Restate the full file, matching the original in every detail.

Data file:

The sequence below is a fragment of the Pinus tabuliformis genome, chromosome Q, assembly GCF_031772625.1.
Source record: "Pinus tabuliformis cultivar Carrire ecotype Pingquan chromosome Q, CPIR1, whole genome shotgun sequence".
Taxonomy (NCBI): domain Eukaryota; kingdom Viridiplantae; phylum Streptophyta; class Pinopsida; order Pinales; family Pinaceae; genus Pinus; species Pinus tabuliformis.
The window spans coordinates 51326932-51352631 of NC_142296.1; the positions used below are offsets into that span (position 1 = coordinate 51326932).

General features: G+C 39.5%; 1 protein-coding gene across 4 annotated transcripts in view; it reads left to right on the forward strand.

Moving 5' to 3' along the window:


The sequence below is a fragment of the Pinus tabuliformis genome, chromosome Q, assembly GCF_031772625.1.
Source record: "Pinus tabuliformis cultivar Carrire ecotype Pingquan chromosome Q, CPIR1, whole genome shotgun sequence".
Taxonomy (NCBI): domain Eukaryota; kingdom Viridiplantae; phylum Streptophyta; class Pinopsida; order Pinales; family Pinaceae; genus Pinus; species Pinus tabuliformis.
The window spans coordinates 51326932-51352631 of NC_142296.1; the positions used below are offsets into that span (position 1 = coordinate 51326932).

General features: G+C 39.5%; 1 protein-coding gene across 4 annotated transcripts in view; it reads left to right on the forward strand.

Moving 5' to 3' along the window: